Further to my last post, Mike Arrington has some similar thoughts about the success of the Mac being directly related to the Internet.

Arrington seems to think consumers went to the Mac simply because the playing field was levelled by the Internet. But there's more to it. Regular people don't just jump platforms because the playing field is "level". It took them a long time to learn how to use their computer. They won't change without a good recommendation. And who do you ask for a recommendation? The "computer guy" you know, who is probably a programmer or IT person for something or another.

Those "computer guys" (and gals, of course) were among the early adopters of Mac OS X because they are the types who are willing to jump platforms on their own. They are the ones who aggressively kept Windows XP up to date, upgraded OS X as soon as upgrades became available, and tried out new Linux distros for fun--everything that the casual computer user was not willing to do.

These folks were the first switchers, and found much to like. A superior environment for doing your work in, good compatibility with Microsoft file formats, and great compatibility with the unix boxes in the data centre, with all the killer commercial apps available. It was, in fact, the ultimate compatibility machine--the complete opposite of what a "closed" architecture should be like. Windows soon got relegated to the home desktop rig, running games, Linux got relegated to the server, and OS X found itself doing the day-to-day work because it was the versatile, plays-nice-with-everybody notebook that got lugged everywhere. But because of that portability, it was the Mac that people saw being used, and that put it into people's heads that it was an option for their next upgrade. If the computer guy uses it, then… And so they started asking about it.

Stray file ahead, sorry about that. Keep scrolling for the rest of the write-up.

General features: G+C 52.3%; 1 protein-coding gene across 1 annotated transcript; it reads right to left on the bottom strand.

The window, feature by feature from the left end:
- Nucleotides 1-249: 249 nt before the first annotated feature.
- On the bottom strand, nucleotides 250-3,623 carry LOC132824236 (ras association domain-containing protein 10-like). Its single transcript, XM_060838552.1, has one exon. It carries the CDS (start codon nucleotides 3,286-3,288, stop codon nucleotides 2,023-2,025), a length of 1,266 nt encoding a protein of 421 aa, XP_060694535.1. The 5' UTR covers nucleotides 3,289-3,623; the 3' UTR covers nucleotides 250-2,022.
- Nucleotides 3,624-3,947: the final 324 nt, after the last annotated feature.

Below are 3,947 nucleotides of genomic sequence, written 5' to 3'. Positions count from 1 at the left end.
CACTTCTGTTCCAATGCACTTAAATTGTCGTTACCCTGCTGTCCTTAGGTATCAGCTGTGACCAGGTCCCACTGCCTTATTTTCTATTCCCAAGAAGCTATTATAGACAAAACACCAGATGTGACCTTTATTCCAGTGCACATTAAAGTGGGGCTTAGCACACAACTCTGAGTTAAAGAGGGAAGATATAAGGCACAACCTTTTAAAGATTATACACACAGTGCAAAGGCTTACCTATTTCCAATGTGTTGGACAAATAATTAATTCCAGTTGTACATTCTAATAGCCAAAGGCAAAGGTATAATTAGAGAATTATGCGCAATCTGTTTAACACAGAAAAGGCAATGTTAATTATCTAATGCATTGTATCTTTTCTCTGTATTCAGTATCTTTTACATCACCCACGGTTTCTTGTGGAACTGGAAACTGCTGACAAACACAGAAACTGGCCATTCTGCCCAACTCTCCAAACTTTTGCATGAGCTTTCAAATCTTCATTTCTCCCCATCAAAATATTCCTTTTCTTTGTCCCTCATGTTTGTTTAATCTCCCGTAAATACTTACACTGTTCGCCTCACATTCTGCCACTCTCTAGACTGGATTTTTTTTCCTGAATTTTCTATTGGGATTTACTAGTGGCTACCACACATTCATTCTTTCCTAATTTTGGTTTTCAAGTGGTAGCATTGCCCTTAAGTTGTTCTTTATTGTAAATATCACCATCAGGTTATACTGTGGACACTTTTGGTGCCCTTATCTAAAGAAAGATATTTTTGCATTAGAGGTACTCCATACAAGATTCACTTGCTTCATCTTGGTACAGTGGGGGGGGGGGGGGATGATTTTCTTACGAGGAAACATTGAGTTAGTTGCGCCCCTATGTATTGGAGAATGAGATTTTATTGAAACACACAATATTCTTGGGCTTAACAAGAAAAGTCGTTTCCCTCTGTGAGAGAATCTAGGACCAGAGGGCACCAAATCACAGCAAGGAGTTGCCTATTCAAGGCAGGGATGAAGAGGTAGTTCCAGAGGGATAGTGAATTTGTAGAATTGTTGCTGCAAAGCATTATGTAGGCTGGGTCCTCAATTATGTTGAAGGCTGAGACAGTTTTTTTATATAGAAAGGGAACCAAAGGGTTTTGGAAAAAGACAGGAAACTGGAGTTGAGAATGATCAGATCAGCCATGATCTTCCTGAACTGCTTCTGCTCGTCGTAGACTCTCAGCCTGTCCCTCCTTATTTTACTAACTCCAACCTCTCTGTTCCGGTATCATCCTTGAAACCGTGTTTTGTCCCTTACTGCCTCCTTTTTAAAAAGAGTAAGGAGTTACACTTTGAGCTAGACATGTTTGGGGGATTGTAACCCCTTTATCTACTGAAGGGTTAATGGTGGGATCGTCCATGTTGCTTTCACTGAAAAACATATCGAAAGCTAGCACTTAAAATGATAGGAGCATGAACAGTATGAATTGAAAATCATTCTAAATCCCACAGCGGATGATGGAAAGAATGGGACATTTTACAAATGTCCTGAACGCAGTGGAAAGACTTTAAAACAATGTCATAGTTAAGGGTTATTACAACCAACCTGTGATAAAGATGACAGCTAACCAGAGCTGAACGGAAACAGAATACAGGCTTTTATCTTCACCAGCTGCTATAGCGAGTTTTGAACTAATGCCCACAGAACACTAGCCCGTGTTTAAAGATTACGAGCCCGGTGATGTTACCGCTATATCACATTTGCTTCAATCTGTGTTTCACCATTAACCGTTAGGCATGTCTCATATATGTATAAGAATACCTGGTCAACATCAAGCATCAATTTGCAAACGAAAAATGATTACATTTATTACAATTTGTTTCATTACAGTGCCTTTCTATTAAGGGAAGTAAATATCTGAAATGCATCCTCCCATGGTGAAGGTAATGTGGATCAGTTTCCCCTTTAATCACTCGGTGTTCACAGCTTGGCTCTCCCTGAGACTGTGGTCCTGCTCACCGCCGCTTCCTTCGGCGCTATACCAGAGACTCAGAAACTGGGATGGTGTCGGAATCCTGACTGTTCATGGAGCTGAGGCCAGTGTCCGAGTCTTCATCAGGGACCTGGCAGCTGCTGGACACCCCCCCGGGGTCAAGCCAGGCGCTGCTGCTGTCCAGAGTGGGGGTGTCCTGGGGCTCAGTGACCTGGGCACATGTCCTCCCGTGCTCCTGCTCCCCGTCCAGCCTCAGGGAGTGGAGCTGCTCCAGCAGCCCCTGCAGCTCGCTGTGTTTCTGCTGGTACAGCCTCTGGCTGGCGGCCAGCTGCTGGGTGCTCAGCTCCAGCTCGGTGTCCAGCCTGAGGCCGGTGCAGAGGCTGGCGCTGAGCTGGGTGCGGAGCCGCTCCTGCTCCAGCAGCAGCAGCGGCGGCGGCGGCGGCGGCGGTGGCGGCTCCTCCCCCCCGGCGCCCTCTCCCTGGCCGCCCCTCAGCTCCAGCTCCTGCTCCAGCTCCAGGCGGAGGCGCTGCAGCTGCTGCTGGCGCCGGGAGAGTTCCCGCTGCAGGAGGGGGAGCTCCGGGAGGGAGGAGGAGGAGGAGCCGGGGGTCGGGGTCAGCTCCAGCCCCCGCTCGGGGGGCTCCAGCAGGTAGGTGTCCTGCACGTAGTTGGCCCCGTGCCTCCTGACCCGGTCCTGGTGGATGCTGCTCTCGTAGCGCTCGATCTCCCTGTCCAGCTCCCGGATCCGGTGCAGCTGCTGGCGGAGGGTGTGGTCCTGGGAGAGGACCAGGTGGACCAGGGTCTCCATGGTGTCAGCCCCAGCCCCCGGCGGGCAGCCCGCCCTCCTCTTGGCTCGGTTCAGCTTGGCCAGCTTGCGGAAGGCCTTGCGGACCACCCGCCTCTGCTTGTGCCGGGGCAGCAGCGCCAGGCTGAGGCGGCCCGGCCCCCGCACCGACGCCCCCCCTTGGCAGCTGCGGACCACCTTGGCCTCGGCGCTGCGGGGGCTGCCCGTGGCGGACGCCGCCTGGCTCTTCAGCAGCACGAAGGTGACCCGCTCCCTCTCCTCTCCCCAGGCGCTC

In those early years, I had this conversation with Windows users, many times:

Them: I didn't know you were a Mac guy.
Me: I'm not, really, I only starting using one recently.
Them: How do you like it?
Me: It's great, no problems at all.
Them: I heard you don't have to worry about viruses.
Me: That's true, pretty much.
Them: I need a new computer, mine sucks. Do you think I should I get a Mac?
Me: Depends. Do you use anything that is Windows-only?
Them: Oh yeah, I use Office a lot. :-(
Me: Office is available for the Mac.
Them: Really?

Or, if I was talking to someone in the Linux world:

Them: I didn't know you were a Mac guy.
Me: I'm not, really. The new Macs are unix boxes.
Them: Wut?
Me: Yeah, full BSD, like a NeXT. See, here's my terminal.
Them: What!?
Me: Yeah, they come preloaded with emacs, gcc, perl, apache, X11, all kinds of stuff.
Them: They can run Linux software?!
Me: Most open source stuff will compile. See, here's Gimp. Here's LaTeX.
Them: Whoa...
Me: Plus, it runs Office and PhotoShop.
Them: Fuck.

Done, sold. The Mac faithful never really had these same conversations, because they had always used Macs, had always put up with the differences, and people saw them as iconoclasts with somewhat suspicious opinions. But when the computer guy's ThinkPad disappeared one day to be replaced with a PowerBook, that made you think and ask questions.

That's how Apple beat both Linux and Microsoft at "open computing" -- by being open enough to run everybody's software on a single platform, and do it well. Nobody else did that. They still don't, over 10 years later.